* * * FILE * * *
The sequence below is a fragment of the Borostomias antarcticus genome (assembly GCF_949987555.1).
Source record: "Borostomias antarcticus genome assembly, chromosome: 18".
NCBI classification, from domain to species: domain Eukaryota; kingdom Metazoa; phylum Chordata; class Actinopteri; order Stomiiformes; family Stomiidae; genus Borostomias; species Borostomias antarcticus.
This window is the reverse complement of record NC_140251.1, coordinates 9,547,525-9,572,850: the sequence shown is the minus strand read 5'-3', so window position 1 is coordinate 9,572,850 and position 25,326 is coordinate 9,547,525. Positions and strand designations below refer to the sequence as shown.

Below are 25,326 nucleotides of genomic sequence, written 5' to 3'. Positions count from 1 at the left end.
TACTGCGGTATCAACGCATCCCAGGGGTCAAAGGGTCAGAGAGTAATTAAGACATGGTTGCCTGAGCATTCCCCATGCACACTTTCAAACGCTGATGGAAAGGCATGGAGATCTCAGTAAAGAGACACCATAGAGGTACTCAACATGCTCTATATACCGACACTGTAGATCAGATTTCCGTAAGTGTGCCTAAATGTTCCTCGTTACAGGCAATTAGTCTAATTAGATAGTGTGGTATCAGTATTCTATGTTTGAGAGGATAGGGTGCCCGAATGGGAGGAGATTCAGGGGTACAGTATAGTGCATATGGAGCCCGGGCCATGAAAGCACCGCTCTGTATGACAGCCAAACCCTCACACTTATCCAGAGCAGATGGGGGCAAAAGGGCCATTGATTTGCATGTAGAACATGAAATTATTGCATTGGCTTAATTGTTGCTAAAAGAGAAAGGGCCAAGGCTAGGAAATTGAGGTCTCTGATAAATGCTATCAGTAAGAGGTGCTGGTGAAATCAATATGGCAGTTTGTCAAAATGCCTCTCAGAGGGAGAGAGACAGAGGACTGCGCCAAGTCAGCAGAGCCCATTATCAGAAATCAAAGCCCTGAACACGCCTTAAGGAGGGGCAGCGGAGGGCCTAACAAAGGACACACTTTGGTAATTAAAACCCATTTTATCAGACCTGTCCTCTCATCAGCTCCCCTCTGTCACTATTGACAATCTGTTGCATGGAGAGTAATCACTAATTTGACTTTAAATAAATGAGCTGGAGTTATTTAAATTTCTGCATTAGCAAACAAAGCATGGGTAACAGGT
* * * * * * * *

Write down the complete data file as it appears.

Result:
The sequence below is a fragment of the Borostomias antarcticus genome (assembly GCF_949987555.1).
Source record: "Borostomias antarcticus genome assembly, chromosome: 18".
NCBI classification, from domain to species: domain Eukaryota; kingdom Metazoa; phylum Chordata; class Actinopteri; order Stomiiformes; family Stomiidae; genus Borostomias; species Borostomias antarcticus.
This window is the reverse complement of record NC_140251.1, coordinates 9,547,525-9,572,850: the sequence shown is the minus strand read 5'-3', so window position 1 is coordinate 9,572,850 and position 25,326 is coordinate 9,547,525. Positions and strand designations below refer to the sequence as shown.

Below are 25,326 nucleotides of genomic sequence, written 5' to 3'. Positions count from 1 at the left end.
TACTGCGGTATCAACGCATCCCAGGGGTCAAAGGGTCAGAGAGTAATTAAGACATGGTTGCCTGAGCATTCCCCATGCACACTTTCAAACGCTGATGGAAAGGCATGGAGATCTCAGTAAAGAGACACCATAGAGGTACTCAACATGCTCTATATACCGACACTGTAGATCAGATTTCCGTAAGTGTGCCTAAATGTTCCTCGTTACAGGCAATTAGTCTAATTAGATAGTGTGGTATCAGTATTCTATGTTTGAGAGGATAGGGTGCCCGAATGGGAGGAGATTCAGGGGTACAGTATAGTGCATATGGAGCCCGGGCCATGAAAGCACCGCTCTGTATGACAGCCAAACCCTCACACTTATCCAGAGCAGATGGGGGCAAAAGGGCCATTGATTTGCATGTAGAACATGAAATTATTGCATTGGCTTAATTGTTGCTAAAAGAGAAAGGGCCAAGGCTAGGAAATTGAGGTCTCTGATAAATGCTATCAGTAAGAGGTGCTGGTGAAATCAATATGGCAGTTTGTCAAAATGCCTCTCAGAGGGAGAGAGACAGAGGACTGCGCCAAGTCAGCAGAGCCCATTATCAGAAATCAAAGCCCTGAACACGCCTTAAGGAGGGGCAGCGGAGGGCCTAACAAAGGACACACTTTGGTAATTAAAACCCATTTTATCAGACCTGTCCTCTCATCAGCTCCCCTCTGTCACTATTGACAATCTGTTGCATGGAGAGTAATCACTAATTTGACTTTAAATAAATGAGCTGGAGTTATTTAAATTTCTGCATTAGCAAACAAAGCATGGGTAACAGGT